Protecting Biodiversity in the Philippines

The islands of the Philippines host one of the greatest concentrations of wildlife species in the world — at least 20,000 of which cannot be found anywhere else.

© CI/Jeanne Tabangay

Recognised as the hottest of biodiversity hotspots — a global conservation priority area which faces significant threats — the Philippines, together with other megadiverse countries, hosts over two-thirds of Earth’s plant and animal species. However, increasing human activity has pushed its wildlife to the edge of collapse.

Several endemic species in the Philippines have only four percent of their natural forest habitat remaining. At sea, unsustainable fishing has reduced fish populations, putting pressure on the ocean’s ability to provide food and incomes.

The nation is also an international hub for illegal wildlife trafficking, while the domestic exotic pet and bushmeat trade continues to threaten biodiversity. Authorities lack support in enforcing national protection laws and are largely overwhelmed by the sheer volume of illegal activity. Poor communications infrastructure in areas where wildlife trafficking occur compounds the issue — as citizens and law enforcers find it difficult to report violations. Additionally, persistent negative practices and the lack of valuation of nature drive this harmful trade.

Our role

The Protect Wildlife Project was launched in 2016 in collaboration with Conservation International, USAID, and other partners to combat the threats to wildlife and the causes of biodiversity loss in the Philippines while taking into consideration environmental threats such as habitat loss, unsustainable harvesting, and pollution.

Conservation International works in close consultation with the government and local community members to inform regional development plans and national policies through scientific research, while promoting community-based conservation stewardship. We are directing our initial efforts under this project to Palawan, the nearby world-renowned biodiverse Tubbataha Reef, and the Sulu Archipelago — where biodiversity is high yet wildlife trafficking runs rampant. The project is also expanding to new sites in southern Mindanao, including General Santos City and the provinces of Sarangani and South Cotabato.

Our plan

The "Friends of Environment Nature and Development Society" youth group making T-shirts — all with the message "Save the Sea Turtle."
© Keith A. Ellenbogen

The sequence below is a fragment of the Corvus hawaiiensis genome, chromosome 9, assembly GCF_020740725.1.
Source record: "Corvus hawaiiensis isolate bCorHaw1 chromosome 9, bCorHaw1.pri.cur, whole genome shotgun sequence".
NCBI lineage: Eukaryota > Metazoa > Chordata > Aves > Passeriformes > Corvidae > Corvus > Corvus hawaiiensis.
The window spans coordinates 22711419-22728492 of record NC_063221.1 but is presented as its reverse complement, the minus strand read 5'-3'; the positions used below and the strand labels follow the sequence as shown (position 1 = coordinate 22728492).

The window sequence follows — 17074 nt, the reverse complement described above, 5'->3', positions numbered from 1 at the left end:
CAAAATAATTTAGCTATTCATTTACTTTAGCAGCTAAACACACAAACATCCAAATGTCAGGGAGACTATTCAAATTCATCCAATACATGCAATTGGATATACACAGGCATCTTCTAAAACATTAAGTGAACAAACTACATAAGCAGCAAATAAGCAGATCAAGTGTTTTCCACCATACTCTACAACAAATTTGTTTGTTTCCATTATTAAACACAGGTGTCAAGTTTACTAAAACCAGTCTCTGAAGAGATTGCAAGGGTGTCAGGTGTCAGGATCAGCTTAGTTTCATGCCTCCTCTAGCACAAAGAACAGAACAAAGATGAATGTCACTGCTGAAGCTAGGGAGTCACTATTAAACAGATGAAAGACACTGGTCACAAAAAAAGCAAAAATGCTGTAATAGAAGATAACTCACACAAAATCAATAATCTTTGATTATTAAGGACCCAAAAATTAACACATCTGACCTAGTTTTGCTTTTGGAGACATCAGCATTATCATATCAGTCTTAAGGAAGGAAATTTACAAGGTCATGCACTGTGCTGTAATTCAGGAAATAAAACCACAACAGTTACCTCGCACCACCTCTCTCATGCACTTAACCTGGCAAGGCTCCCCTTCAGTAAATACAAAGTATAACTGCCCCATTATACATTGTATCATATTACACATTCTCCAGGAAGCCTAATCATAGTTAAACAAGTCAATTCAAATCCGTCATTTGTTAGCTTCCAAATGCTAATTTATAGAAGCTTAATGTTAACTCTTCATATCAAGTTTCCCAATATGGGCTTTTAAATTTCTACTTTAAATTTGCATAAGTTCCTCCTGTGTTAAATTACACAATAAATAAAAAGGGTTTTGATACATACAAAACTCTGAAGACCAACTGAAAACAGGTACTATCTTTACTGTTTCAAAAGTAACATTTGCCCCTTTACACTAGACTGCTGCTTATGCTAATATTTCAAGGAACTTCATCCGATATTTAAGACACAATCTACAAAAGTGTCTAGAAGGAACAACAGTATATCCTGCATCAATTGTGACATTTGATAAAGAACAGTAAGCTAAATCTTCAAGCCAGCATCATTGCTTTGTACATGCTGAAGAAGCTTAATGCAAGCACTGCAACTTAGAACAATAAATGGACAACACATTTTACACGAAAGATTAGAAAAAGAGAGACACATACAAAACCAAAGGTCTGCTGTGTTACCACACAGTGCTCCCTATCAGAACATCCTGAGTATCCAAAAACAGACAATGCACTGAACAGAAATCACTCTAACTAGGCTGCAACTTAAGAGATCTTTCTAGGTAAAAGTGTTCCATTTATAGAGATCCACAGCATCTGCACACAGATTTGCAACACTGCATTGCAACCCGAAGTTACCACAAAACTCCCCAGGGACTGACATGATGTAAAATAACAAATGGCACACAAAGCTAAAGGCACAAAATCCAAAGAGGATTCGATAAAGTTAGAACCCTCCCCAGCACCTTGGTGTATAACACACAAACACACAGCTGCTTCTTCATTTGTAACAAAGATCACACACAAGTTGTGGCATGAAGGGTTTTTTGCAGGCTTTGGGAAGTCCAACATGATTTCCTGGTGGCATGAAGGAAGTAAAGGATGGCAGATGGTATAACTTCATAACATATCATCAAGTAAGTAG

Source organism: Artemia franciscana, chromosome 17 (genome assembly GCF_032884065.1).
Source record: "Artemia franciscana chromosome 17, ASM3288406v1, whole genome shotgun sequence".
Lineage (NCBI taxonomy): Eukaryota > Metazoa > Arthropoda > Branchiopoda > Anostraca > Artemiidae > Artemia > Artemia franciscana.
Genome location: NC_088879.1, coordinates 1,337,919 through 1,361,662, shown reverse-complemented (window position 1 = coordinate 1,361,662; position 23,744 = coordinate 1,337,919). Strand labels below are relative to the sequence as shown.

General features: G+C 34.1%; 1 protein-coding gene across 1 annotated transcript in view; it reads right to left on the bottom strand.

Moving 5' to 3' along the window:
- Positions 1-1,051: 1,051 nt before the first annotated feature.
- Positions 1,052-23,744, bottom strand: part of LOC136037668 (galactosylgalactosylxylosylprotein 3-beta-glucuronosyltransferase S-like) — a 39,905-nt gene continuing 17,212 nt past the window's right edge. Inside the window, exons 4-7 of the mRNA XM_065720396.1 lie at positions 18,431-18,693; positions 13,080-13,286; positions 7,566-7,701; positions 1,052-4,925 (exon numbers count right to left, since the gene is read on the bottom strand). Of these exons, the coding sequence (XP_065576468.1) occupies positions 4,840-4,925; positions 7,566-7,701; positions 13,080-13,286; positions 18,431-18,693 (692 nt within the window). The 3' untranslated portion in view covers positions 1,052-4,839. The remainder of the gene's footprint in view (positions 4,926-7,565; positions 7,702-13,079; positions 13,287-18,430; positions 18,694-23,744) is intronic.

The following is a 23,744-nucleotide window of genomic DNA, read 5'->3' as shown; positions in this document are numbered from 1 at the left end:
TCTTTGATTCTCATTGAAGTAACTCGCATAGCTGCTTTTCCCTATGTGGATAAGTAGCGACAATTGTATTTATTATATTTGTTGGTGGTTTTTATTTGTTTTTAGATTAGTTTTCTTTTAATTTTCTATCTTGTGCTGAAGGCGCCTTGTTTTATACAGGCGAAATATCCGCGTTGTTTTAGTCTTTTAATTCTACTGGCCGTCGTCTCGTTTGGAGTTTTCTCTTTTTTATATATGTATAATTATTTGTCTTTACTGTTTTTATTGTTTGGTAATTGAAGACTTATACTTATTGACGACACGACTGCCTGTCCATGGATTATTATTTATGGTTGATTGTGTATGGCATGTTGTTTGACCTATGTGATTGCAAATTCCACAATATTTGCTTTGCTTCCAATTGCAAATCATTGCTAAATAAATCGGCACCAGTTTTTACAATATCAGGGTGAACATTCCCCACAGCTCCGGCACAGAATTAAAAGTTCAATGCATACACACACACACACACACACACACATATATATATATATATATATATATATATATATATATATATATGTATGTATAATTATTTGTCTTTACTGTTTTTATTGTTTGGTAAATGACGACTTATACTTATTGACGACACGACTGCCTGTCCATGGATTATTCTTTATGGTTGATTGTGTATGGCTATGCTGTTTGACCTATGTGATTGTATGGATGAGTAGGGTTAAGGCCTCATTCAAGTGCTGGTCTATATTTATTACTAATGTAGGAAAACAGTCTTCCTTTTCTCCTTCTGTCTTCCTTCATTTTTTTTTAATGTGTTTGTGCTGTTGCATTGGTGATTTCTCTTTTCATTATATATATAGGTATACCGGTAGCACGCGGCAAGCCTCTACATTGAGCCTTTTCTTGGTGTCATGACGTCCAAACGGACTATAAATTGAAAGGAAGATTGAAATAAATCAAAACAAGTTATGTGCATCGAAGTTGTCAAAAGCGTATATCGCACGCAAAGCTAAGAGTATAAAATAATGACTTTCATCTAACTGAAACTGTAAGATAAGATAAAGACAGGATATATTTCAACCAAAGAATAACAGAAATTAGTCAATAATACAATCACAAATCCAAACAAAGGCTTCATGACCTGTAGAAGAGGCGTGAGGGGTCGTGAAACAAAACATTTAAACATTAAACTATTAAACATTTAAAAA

Improving attitudes, awareness and livelihoods

Conservation International and partners are working with local communities to help them understand how their livelihoods are directly linked to the health of nature, and the necessity to conserve these natural resources and wildlife — thereby effecting a reduction in unsustainable behaviors. This effort is implemented with respect to indigenous communities’ ancestral domains and will be integrated into local development plans.

By incentivizing and providing training for sustainable livelihoods, our work allows communities to transit away from unsustainable, and often illegal, work towards that which benefits themselves and nature.

© Keith A. Ellenbogen

Strategizing and strengthening law enforcement

The archipelagic nature of the Philippines makes patrolling a difficult task for law enforcement teams, who already have insufficient resources. Through science-based research, monitoring animal populations and recognizing the uniqueness of each ecosystem, Conservation International is able to train protected area staff and inform crime prevention, law enforcement and policy-making strategies. This allows authorities to prevent both domestic and syndicated wildlife crime — breaking patterns that put Filipinos in criminal danger and that harm the environment.

We engage community members of various groups and roles to encourage their ownership and commitment to their land, forests and seas, and empowers locals to safely conduct on-the-ground patrols with knowledge and training.

A Palawan pangolin at a wildlife rescue center
© USAID Philippines

Innovating research

Wildlife trafficking is a grave issue that requires a concerted, collaborated effort to dismantle. Conservation International, the government, local communities and partners will work with universities to advance conservation education and innovate new technologies to aid our work in the field.

The Protect Wildlife Project will assist partner universities in research and development — allowing for improved conservation, law enforcement and sustainable livelihoods. The project also aims to develop knowledge products and technologies that will lead to policy reforms and improved management of conservation sites.

© Keith A. Ellenbogen

Safeguarding biodiversity

Home to large numbers of endemic species

Of more than 52,100 species described in the Philippines, more than half are found nowhere else in the world. The Philippines are also home to some of the highest concentrations of critically endangered and endangered species on the planet.